Speaking from her London home, the late Tom Hurndall's sister, Sophie, told Aljazeera.net on Thursday that the 20-year-old Israeli sergeant, who was initially cleared of manslaughter, had now admitted to a military court he lied and his victim was in fact unarmed.
Welcoming the soldier's confession, Hurndall said she did not believe Sergeant Idier Taysir's testimony was exceptional, but rather indicative of a military policy that permitted the shooting of unarmed civilians in Gaza and the West Bank.
"The fact that over 4000 Palestinian civilians have been killed, and 79,000 seriously injured over the last few years shows that there are no acceptable guidelines governing Israeli Defence Force behaviour.
"It seems from what he [Taysir] said that he was following orders, that he was doing what he was told to do and what other soldiers are told to do," she said.
Charged with manslaughter, Taysir told a military court on Wednesday that he had lied when we said Tom Hurndall was carrying a gun and that he had been under orders to fire even on unarmed people.
Tom Hurndall was helping children
escape when he was shot himself
He originally claimed Hurndall was wearing camaflouge and carrying a rifle. The young British activist was in fact wearing a bright orange jacket and carrying a camera.
"I told him [commanding officer] that I did what I'm supposed to; anyone who enters a firing zone must be taken out. [The commander] always says this," Taysir said.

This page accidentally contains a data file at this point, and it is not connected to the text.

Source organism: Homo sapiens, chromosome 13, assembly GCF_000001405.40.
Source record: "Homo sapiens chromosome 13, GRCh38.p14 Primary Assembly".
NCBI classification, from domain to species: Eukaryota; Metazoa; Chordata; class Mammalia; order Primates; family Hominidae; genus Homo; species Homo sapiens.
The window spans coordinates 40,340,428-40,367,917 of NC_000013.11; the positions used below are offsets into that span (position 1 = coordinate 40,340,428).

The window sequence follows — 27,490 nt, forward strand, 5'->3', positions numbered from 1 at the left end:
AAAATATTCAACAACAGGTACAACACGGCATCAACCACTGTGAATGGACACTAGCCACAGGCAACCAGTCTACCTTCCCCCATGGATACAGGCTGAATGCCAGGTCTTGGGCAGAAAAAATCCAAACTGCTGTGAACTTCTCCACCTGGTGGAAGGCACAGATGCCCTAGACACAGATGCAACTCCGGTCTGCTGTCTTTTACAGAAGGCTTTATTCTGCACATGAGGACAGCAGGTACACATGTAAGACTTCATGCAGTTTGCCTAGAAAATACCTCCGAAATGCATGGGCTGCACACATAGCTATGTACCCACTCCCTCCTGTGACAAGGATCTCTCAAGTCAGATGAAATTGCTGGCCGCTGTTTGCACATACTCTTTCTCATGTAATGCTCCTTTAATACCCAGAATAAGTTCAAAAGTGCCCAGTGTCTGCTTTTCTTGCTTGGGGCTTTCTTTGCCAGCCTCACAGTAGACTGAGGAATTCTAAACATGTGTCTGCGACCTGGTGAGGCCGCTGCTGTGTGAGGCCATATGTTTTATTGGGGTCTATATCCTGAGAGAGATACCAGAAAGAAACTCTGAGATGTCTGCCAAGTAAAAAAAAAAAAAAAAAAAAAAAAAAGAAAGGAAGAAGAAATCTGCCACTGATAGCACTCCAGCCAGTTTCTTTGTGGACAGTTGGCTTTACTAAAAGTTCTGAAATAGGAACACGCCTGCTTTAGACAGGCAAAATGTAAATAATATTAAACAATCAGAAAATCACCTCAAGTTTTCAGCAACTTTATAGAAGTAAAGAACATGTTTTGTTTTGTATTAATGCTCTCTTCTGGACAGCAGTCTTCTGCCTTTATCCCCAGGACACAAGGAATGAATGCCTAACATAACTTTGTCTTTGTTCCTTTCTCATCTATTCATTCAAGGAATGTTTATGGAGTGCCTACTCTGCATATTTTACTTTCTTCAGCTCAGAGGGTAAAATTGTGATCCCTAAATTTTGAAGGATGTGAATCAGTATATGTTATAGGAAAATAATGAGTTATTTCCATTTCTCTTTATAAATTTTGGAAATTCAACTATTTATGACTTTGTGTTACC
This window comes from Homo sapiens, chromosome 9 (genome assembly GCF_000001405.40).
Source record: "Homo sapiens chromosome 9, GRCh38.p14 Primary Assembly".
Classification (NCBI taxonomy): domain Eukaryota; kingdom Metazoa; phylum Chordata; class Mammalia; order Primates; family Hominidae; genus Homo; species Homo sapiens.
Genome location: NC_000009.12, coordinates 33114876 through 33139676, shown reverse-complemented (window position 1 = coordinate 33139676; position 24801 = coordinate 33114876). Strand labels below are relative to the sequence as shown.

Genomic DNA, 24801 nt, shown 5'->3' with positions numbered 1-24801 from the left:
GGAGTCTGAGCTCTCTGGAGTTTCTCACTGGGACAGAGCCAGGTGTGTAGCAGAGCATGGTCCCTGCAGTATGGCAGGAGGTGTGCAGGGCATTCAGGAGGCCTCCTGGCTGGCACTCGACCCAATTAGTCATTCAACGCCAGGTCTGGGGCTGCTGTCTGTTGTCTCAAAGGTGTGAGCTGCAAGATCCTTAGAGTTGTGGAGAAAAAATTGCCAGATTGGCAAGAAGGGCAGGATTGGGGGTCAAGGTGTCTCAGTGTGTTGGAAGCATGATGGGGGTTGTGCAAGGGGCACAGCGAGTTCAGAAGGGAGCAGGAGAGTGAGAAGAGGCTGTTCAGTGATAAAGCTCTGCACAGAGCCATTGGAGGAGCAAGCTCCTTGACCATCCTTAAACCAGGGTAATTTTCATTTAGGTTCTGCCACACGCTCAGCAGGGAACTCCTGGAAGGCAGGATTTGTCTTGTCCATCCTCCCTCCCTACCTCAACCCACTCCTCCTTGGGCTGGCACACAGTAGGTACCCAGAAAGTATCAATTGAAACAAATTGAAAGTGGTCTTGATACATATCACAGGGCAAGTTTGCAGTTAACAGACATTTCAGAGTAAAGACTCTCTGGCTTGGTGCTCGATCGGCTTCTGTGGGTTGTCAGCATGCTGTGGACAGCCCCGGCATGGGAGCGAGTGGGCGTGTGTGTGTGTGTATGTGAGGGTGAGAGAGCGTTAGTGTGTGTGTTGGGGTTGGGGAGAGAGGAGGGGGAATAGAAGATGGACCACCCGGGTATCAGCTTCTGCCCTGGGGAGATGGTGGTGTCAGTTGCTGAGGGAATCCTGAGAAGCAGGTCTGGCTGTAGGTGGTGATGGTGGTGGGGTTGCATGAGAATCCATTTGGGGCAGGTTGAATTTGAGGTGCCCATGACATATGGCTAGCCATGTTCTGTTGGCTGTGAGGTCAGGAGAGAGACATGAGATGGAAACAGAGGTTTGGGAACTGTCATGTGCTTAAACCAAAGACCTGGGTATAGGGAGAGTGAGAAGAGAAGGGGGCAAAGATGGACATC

The army has already been accused of carrying out an undeclared policy of shooting unarmed civilians who enter a closed security zone in Rafah. Taysir also pointed out that "people fire freely there. The [Israeli army] fires freely in Rafah".
When the prosecutor asked the army sergeant why he had lied about not getting approval to open fire, Taysir answered: "They tell us all the time to fire; that there is approval. All the troops fire without approval at anyone who crosses a red line."
Also charged with obstruction of justice, he told the court that he did not know details of the army's rules of engagement. "I don't know them. No one ever explained anything to me about these documents."
Unable to read Hebrew, the army sergeant said he did not believe others in his unit had any more knowledge about "rules of engagement" than he did.
The military investigation initially cleared Taysir but was reopened under pressure from Hurndall's family and the British Foreign Office after the army's account of the shooting was shown to be false.
The newly reopened case comes just weeks after the Israeli army cleared a commander serving in the southern Gaza town of Rafah of a similar "incident".
Al-Hams's autopsy revealed five
bullets to the head, 15 to the body
A company commander, whose identity was never revealed, shot 13-year-old Iman al-Hams as she was on her way to school. A few minutes later he riddled her body and head with 15 to 20 bullets "to make sure she was dead".
Medics carrying out an autopsy on 13-year-old Iman al-Hams found five bullets in her head and 15 bullets throughout the rest of her body.